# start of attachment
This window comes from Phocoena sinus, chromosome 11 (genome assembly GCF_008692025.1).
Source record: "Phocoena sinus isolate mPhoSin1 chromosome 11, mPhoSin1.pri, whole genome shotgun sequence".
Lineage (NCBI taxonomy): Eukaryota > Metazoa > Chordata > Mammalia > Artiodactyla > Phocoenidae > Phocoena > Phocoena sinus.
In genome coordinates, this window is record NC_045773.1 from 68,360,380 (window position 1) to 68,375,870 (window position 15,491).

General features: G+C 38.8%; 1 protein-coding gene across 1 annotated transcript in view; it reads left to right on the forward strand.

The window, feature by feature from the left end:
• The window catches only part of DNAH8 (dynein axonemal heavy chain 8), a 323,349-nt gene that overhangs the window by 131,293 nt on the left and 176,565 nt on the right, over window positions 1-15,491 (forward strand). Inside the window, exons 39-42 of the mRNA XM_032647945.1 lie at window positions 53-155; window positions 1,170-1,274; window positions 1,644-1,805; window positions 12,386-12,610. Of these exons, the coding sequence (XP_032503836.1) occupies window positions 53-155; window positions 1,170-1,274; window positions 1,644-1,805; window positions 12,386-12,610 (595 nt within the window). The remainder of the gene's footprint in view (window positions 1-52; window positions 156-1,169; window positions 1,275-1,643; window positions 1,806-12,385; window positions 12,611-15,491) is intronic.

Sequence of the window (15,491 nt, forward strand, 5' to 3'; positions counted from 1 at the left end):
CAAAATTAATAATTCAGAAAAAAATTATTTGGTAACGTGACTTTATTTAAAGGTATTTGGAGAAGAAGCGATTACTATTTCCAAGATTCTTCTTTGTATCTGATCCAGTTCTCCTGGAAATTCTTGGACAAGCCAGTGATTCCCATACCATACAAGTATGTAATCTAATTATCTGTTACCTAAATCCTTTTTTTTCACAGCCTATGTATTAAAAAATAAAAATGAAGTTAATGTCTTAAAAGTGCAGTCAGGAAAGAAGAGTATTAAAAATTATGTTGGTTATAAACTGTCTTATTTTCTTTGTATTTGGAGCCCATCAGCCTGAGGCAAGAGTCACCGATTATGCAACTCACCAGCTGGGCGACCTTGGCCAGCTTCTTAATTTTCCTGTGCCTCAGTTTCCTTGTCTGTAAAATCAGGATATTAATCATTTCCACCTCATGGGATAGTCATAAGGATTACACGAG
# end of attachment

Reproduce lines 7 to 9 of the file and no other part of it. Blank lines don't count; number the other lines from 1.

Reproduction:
• The window catches only part of DNAH8 (dynein axonemal heavy chain 8), a 323,349-nt gene that overhangs the window by 131,293 nt on the left and 176,565 nt on the right, over window positions 1-15,491 (forward strand). Inside the window, exons 39-42 of the mRNA XM_032647945.1 lie at window positions 53-155; window positions 1,170-1,274; window positions 1,644-1,805; window positions 12,386-12,610. Of these exons, the coding sequence (XP_032503836.1) occupies window positions 53-155; window positions 1,170-1,274; window positions 1,644-1,805; window positions 12,386-12,610 (595 nt within the window). The remainder of the gene's footprint in view (window positions 1-52; window positions 156-1,169; window positions 1,275-1,643; window positions 1,806-12,385; window positions 12,611-15,491) is intronic.

Sequence of the window (15,491 nt, forward strand, 5' to 3'; positions counted from 1 at the left end):
CAAAATTAATAATTCAGAAAAAAATTATTTGGTAACGTGACTTTATTTAAAGGTATTTGGAGAAGAAGCGATTACTATTTCCAAGATTCTTCTTTGTATCTGATCCAGTTCTCCTGGAAATTCTTGGACAAGCCAGTGATTCCCATACCATACAAGTATGTAATCTAATTATCTGTTACCTAAATCCTTTTTTTTCACAGCCTATGTATTAAAAAATAAAAATGAAGTTAATGTCTTAAAAGTGCAGTCAGGAAAGAAGAGTATTAAAAATTATGTTGGTTATAAACTGTCTTATTTTCTTTGTATTTGGAGCCCATCAGCCTGAGGCAAGAGTCACCGATTATGCAACTCACCAGCTGGGCGACCTTGGCCAGCTTCTTAATTTTCCTGTGCCTCAGTTTCCTTGTCTGTAAAATCAGGATATTAATCATTTCCACCTCATGGGATAGTCATAAGGATTACACGAG